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Lance Lunker making announcement

Helping Wounded Vets

Oct 5, 2018


Lance Iunker, West Coast program manager for the Quality of Life Plus lab, announces this year’s challenges. Read full story.

Continue reading Helping Wounded Vets...
Cal Poly graduate Jon Monett

Up to the Challenge

Oct 5, 2018


Cal Poly graduate, Jon Monett, established the QL+ program at his alma mater in 2009. Read full story.

Continue reading Up to the Challenge...
Students at EPIC Summer Camp

An EPIC Cal Poly Summer Camp

Aug 28, 2018


 

Middle school and high school students interested in engineering are getting a close-up look at what it would be like to study at Cal Poly through EPIC (Engineering Possibilities in College), a series of four week-long camps held on campus.

Middle school and high school students interested in engineering are getting a close-up look at what it would be like to study at Cal Poly through EPIC (Engineering Possibilities in College), a series of four week-long camps held on campus.

EPIC, taught by Cal Poly professors, students, alumni and industry professionals, began in 2007 with 20 female middle and high school students. Today it welcomes over 640 participants, who experience Cal Poly’s Learn by Doing approach early.

While the program seeks to encourage female, first-generation and low-income students to become engineers, the camp is open to all students. Last week middle school students programmed games, built models of the heart, constructed robots, and tested water samples, among other things.

The next three weeks, EPIC will host high school students.

Check out our photo gallery featuring middle schoolers from around the state getting hands-on engineering experience:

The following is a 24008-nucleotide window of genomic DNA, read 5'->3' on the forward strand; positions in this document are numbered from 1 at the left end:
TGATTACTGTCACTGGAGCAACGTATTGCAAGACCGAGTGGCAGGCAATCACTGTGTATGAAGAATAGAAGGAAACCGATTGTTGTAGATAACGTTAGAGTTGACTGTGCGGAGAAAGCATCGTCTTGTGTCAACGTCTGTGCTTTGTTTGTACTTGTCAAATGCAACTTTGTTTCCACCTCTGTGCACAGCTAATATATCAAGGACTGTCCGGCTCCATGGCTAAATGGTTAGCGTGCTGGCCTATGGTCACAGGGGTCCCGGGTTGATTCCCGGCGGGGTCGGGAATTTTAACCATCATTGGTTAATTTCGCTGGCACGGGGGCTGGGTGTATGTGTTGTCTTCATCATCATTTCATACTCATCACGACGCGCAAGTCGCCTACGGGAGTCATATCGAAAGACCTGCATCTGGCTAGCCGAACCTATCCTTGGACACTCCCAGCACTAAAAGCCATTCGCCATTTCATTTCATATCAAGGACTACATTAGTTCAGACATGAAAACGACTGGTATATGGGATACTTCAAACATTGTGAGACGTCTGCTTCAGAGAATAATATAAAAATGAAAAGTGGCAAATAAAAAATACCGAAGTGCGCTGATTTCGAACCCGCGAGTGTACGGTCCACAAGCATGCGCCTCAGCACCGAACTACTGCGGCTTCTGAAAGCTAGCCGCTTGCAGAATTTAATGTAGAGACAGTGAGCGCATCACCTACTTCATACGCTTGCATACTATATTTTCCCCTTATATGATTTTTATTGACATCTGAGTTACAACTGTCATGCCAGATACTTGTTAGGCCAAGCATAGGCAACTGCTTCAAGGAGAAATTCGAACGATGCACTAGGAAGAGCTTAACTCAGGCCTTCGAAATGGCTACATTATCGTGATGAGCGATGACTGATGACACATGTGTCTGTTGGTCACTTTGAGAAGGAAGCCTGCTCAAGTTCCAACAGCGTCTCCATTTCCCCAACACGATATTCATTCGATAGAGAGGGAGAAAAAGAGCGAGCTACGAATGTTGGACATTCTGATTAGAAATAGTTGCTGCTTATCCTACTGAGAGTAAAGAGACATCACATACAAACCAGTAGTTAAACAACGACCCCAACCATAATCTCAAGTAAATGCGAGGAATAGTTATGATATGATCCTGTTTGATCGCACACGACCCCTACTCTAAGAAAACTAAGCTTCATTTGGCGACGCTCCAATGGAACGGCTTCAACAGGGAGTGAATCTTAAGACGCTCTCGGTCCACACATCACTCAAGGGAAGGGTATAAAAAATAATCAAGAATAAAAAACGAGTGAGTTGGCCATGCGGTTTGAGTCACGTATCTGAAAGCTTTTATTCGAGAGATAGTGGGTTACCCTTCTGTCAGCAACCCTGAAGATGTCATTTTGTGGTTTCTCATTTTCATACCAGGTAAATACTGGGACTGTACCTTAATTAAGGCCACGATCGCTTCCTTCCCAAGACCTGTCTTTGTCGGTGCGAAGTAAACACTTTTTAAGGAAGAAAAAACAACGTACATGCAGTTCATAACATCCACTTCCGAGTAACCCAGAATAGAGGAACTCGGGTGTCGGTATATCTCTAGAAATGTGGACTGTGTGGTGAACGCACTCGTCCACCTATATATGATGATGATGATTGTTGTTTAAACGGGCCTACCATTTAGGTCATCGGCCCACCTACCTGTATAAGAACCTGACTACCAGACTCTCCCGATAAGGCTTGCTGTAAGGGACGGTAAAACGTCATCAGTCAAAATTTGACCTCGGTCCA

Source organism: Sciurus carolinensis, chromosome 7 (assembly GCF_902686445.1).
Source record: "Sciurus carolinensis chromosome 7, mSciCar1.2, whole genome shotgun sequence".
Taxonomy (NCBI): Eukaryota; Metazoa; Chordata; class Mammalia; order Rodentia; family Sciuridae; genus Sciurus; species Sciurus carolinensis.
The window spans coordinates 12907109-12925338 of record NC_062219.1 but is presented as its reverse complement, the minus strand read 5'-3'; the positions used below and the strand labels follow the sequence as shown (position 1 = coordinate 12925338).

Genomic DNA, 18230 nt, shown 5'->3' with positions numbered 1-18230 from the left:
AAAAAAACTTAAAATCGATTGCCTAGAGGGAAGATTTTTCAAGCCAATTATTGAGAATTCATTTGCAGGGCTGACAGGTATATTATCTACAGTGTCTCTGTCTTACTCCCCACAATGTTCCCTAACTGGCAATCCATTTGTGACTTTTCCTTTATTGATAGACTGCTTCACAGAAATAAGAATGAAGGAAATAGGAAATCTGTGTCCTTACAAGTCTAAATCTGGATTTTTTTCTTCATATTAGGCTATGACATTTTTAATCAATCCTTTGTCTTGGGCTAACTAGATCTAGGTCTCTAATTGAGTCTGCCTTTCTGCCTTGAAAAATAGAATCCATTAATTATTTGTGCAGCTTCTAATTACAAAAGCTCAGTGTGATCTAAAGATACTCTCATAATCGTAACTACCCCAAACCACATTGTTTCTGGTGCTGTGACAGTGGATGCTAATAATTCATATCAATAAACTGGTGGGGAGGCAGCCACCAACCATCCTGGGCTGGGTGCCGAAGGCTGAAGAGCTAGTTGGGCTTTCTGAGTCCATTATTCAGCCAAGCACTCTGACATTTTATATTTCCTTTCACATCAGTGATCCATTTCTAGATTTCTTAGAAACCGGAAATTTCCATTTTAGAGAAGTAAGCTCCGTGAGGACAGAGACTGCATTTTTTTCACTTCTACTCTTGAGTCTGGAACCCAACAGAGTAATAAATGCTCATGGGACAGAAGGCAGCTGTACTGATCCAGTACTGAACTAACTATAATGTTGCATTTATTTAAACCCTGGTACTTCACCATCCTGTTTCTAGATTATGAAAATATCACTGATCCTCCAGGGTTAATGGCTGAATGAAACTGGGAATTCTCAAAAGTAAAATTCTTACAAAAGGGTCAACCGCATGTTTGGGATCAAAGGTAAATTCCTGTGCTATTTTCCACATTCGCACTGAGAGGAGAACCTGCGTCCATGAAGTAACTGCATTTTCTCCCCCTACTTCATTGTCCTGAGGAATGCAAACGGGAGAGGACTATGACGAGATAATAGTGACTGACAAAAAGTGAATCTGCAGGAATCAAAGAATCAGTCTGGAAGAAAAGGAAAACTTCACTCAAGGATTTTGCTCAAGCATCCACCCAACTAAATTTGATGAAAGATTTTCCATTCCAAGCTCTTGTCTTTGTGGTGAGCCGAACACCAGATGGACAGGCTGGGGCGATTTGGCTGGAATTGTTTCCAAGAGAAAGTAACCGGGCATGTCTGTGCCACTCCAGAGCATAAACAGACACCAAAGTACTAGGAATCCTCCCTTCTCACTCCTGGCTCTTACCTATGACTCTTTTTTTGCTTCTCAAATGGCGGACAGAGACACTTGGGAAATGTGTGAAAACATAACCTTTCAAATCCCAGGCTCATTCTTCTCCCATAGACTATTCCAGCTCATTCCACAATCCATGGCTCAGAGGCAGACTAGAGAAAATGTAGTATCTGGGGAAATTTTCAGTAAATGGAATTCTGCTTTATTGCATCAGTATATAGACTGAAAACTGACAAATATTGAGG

Continue reading An EPIC Cal Poly Summer Camp...
HaptX glove, designedby a SLO startup

Getting a Feel for Virtual Reality

Aug 28, 2018


Bob Crockett shows his company’s virtual reality glove to a crowd of 300 people at a recent Good Morning SLO, hosted by the San Luis Obispo Chamber of Commerce.

When you pull a virtual reality headset over your eyes, you can find yourself immersed in a place that isn’t really there, Bob Crockett told a sold-out crowd at Good Morning SLO recently.

“The first time you don one of these headsets, it’s amazing,” said Crockett, who chairs the Biomedical Engineering Department.

But, he added, the novelty of being on a virtual Mars or in a virtual aquarium wears off unless you can also feel the experience.

The company he co-founded, however, is working to change that. HaptX, a San Luis Obispo tech startup, is making virtual reality more real by allowing users to “touch” what they see.

Their HaptX gloves, as explained in this story, interfaces with virtual reality and uses precise motion tracking, along with 100 points of input on the glove, to provide tactile feedback in conjunction with what is visually portrayed in a VR headset.

Billed by the company as the “world’s only haptic wearable,” a HaptX glove will allow you to do more than just see a virtual cup of coffee.

“It stops your hand from going through a coffee cup that isn’t there,” Crockett said. “So when you interact with things you see in this headset, it feels like you’re touching them.”

The HaptX glove, designed by a San Luis Obispo startup, allows virtual reality users to also experience a sense of touch.

The company’s origins date back to 2012, when CEO Jake Rubin took his idea to Crockett. While Rubin is in Seattle, where much of the early investment originated, the company ultimately kept operations in San Luis Obispo, where it now employs around 30 engineers, most from Cal Poly.

Aided by $9 million in investment money, the company has already generated a buzz, with recent stories in Forbes, PC Gamer and Wired. Meanwhile, HaptX just shifted from making prototypes to commercialization, and over 100 Fortune 500 companies have signed up for access, Crockett said.

“We’re directed squarely at the enterprise market – the companies that want to use this for training,” Crockett said, noting that local firefighters have participated in demonstrations for industrial training.

“And this is just the first step,” he said, holding up one of the gloves. “It goes from beyond just hands -- to a whole body.”